Sambhar Lake is popularly known all over the world as Sambhar Salt Lake, and it is situated in the state of Rajasthan. Sambhar Lake was designated as a Ramsar site in March 1990 due to its biological and biotic importance and in particular because of a wintering area for tens of thousands of flamingos, pelicans, and other migratory birds from northern Asia.
Sambhar Lake is India’s largest inland saline wetland.
This article is about one of the important lakes in India – Sambhar Lake in the context of the IAS Exam.
This article is part of the Geography section of the UPSC Syllabus and also contains relevant information from the perspective of environment conservation.
An expert study by a research team of the Central University of Rajasthan’s School of Earth Sciences has stated that the Sambhar Lake ecology is facing serious threats such as the shrinking of the lake due to the degradation of soil and water quality, a diminishing population of migratory birds, etc. Therefore, the team has recommended urgent action to restore the lake’s ecosystem for conserving the birds and biodiversity as well as the salt production.
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About Sambhar Lake
- Sambhar Lake has been recognised by the Government of India as a wetland of international importance and has been accordingly designated as a Ramsar Site.
- The vegetation present in the catchment area is mostly xerophytic type.
- The Sambhar lake basin is spread, at the confluence of three districts of Rajasthan namely Jaipur, Nagaur and Ajmer close to the desert fringe line.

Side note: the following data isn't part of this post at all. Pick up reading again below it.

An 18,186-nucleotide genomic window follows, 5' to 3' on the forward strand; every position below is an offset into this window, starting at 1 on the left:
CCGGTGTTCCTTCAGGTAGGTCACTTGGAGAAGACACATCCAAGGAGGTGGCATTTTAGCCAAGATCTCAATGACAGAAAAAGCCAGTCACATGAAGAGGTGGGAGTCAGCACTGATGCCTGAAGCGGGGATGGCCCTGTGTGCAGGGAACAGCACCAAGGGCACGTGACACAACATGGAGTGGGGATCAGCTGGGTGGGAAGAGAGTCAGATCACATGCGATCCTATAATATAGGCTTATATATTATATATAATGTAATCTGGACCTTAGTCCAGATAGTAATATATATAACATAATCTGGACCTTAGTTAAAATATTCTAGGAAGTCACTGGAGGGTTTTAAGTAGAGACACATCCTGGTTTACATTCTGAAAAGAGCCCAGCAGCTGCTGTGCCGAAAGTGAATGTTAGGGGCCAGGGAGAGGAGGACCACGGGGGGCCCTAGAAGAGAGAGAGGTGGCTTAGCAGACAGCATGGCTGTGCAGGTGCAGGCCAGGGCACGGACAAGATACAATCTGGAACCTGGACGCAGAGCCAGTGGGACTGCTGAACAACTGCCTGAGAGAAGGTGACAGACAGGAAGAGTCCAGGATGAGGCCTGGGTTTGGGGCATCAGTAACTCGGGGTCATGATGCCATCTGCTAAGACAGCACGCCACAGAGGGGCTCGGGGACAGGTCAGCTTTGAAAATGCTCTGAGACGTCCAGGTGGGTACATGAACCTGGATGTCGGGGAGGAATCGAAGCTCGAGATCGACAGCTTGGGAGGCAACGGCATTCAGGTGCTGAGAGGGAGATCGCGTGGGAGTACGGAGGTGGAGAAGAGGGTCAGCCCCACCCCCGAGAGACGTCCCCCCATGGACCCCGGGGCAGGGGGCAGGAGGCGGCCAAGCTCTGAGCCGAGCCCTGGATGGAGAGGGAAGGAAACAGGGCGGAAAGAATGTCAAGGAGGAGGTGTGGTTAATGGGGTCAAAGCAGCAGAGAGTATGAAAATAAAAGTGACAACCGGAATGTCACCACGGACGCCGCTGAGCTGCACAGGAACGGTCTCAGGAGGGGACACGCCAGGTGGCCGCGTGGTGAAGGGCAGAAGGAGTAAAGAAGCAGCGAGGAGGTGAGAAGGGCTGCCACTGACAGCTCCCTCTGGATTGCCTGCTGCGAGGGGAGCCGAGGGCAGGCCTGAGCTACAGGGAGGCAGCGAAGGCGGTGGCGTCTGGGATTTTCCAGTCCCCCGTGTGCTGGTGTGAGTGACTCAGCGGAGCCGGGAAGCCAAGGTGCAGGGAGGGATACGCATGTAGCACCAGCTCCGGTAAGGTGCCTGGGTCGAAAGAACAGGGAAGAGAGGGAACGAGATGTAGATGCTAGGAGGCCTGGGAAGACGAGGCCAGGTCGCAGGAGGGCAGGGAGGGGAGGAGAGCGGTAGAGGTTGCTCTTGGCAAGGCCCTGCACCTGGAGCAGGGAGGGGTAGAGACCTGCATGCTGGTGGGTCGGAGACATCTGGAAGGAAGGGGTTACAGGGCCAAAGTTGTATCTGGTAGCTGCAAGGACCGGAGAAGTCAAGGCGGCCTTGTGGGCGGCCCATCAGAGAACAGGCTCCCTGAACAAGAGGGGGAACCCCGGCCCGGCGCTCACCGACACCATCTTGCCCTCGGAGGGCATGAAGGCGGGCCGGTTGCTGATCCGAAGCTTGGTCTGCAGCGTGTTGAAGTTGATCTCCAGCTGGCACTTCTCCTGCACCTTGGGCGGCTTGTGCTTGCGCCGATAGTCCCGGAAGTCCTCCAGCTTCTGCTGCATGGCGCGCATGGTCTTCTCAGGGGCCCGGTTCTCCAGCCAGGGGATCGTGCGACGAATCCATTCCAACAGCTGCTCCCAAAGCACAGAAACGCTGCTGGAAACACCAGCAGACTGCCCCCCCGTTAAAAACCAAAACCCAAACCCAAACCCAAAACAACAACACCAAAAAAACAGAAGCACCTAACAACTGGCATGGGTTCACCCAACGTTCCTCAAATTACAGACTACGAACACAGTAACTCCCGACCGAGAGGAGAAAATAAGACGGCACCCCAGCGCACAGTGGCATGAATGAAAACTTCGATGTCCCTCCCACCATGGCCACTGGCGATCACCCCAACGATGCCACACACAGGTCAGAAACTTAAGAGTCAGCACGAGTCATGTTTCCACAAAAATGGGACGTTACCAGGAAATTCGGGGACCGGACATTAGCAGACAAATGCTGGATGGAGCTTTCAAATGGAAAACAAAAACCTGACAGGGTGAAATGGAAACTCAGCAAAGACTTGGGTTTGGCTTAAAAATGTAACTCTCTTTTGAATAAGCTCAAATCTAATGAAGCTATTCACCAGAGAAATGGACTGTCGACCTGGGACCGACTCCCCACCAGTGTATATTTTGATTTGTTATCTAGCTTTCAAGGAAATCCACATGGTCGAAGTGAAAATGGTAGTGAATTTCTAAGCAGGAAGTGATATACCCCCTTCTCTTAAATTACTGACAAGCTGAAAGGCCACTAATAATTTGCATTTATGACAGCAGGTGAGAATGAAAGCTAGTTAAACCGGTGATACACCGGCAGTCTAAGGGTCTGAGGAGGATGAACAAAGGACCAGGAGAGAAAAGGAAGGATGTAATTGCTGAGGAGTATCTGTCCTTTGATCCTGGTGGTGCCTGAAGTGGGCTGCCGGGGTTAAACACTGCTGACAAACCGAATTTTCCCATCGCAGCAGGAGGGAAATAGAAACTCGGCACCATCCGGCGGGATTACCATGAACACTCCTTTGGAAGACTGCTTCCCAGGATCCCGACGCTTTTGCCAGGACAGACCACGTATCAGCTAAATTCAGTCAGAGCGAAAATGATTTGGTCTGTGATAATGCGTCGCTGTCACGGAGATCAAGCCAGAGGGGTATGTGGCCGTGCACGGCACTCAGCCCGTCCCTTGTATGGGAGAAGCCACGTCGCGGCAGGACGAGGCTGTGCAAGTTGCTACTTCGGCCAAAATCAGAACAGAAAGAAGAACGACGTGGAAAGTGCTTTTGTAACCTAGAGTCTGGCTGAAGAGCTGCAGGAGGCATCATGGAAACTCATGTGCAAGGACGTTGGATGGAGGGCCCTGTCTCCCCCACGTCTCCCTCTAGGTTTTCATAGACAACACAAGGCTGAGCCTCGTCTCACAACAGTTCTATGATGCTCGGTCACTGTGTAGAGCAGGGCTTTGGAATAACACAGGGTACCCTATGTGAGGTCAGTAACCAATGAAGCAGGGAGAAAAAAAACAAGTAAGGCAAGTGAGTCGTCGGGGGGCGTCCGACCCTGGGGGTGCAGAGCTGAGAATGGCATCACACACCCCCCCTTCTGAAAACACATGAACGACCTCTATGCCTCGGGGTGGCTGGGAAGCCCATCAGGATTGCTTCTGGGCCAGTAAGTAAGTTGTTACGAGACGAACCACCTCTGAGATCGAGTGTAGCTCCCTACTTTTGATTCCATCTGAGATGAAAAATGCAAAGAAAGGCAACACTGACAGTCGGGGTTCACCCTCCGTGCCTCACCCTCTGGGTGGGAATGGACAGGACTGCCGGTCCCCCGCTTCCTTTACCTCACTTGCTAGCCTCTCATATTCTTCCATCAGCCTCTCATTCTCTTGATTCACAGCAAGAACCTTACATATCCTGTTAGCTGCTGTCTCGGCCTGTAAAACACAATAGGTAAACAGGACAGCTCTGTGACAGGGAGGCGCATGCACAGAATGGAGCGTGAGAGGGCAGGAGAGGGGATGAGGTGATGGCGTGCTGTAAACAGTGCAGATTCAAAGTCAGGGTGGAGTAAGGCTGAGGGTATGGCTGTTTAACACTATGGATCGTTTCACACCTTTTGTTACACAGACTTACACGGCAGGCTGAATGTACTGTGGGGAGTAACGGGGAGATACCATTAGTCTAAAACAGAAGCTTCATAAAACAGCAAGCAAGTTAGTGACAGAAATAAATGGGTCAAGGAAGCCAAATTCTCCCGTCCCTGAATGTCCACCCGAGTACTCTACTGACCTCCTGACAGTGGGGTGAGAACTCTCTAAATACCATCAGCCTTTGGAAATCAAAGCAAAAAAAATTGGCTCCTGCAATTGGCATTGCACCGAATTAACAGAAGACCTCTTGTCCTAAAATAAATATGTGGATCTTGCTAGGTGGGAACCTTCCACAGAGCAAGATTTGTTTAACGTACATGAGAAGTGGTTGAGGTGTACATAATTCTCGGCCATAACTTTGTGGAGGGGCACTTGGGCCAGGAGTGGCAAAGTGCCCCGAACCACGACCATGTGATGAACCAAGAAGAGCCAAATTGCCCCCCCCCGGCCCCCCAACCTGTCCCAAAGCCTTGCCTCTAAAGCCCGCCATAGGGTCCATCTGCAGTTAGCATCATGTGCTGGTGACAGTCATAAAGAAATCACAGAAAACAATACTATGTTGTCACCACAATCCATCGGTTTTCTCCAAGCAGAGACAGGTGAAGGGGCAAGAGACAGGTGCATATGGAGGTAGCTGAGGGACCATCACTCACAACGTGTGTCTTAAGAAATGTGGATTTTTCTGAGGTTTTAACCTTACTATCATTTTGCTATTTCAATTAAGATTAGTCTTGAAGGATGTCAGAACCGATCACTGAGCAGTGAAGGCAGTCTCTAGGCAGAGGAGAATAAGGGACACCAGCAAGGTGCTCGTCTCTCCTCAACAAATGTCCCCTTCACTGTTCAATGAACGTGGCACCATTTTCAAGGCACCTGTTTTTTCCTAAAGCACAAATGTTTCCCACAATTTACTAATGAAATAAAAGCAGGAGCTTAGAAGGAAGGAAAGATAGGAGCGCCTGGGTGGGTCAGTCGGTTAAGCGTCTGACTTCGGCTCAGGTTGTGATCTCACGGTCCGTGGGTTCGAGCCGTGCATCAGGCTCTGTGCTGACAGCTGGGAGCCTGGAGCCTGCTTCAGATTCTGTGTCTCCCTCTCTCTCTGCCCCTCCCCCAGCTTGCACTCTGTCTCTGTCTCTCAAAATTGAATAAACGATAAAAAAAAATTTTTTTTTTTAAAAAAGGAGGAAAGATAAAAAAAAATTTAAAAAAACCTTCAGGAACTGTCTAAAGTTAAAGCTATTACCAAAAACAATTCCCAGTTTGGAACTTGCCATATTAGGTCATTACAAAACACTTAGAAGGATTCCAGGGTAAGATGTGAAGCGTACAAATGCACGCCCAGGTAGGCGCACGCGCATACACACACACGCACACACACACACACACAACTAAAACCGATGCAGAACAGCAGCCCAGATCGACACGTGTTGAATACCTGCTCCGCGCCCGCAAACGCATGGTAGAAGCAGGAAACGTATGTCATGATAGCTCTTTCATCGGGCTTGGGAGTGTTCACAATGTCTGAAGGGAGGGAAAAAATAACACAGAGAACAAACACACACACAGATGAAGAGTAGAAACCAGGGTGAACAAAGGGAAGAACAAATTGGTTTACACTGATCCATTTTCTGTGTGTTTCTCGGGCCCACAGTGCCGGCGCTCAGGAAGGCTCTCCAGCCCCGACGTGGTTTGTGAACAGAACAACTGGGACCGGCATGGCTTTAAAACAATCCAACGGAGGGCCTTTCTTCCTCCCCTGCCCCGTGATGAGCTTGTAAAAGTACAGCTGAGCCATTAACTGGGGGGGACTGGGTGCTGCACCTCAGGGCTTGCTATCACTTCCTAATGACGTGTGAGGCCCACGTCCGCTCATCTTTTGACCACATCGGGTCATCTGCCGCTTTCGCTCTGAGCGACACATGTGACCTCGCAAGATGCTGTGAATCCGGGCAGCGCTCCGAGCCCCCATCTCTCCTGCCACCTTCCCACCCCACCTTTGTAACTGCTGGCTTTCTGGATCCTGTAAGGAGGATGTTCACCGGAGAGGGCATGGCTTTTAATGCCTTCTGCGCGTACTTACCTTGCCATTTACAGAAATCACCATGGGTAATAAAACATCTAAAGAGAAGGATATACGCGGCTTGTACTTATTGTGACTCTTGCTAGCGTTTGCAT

- The lake area is surrounded by Jaipur district on the south, southeast and east, and Nagaur district on its north and northwest and Ajmer district on its southwest.
- To the northwest and west of the basin, the Aravalli Ranges rise abruptly to a height exceeding 700 m in the form of hillocks, scattered along the northern and southern periphery of the lake.
- Sambhar Lake is an ideal habitat for waterbirds, inviting a large number of wetland avian species over winter every year.
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Physiography of Sambhar Lake
The climatic and physiographic features of Sambhar lake are discussed below:
- The area covered by the lake is spread over a transitional climatic zone, with an arid climate at the west and a semiarid climatic zone towards the east.
- The climate of the area is influenced mainly by the monsoon and the physiography of the area, i.e., the Aravalli range.
- The Sambhar Lake is situated on the eastern flank of the Aravalli Mountains, which is in turn is dissected by a number of wind gaps.
- The climate of the region is tropical monsoonal characterised by summer, monsoon (rainy season) and winter seasons.
- Annual average rainfall ranges from 550 to 600 mm.
- The area experiences rain mainly during the months of July to September.
- The average annual temperature of the area is 23℃, with a minimum temperature of 8-10℃ in winter and a maximum temperature of 40-45℃ in summer.
Topography of the Lake
- The vast body of Sambhar Lake is somewhat elliptical in shape.
- The lake bed is almost flat. The lake basin is divided into two unequal parts by a long stone dam between the settlements of Jhapok in the south and Gudha in the north.
- The western part is a natural, undisturbed water spread.
- The eastern part of the lake contains two large reservoirs for salt extraction, canals and saltpans.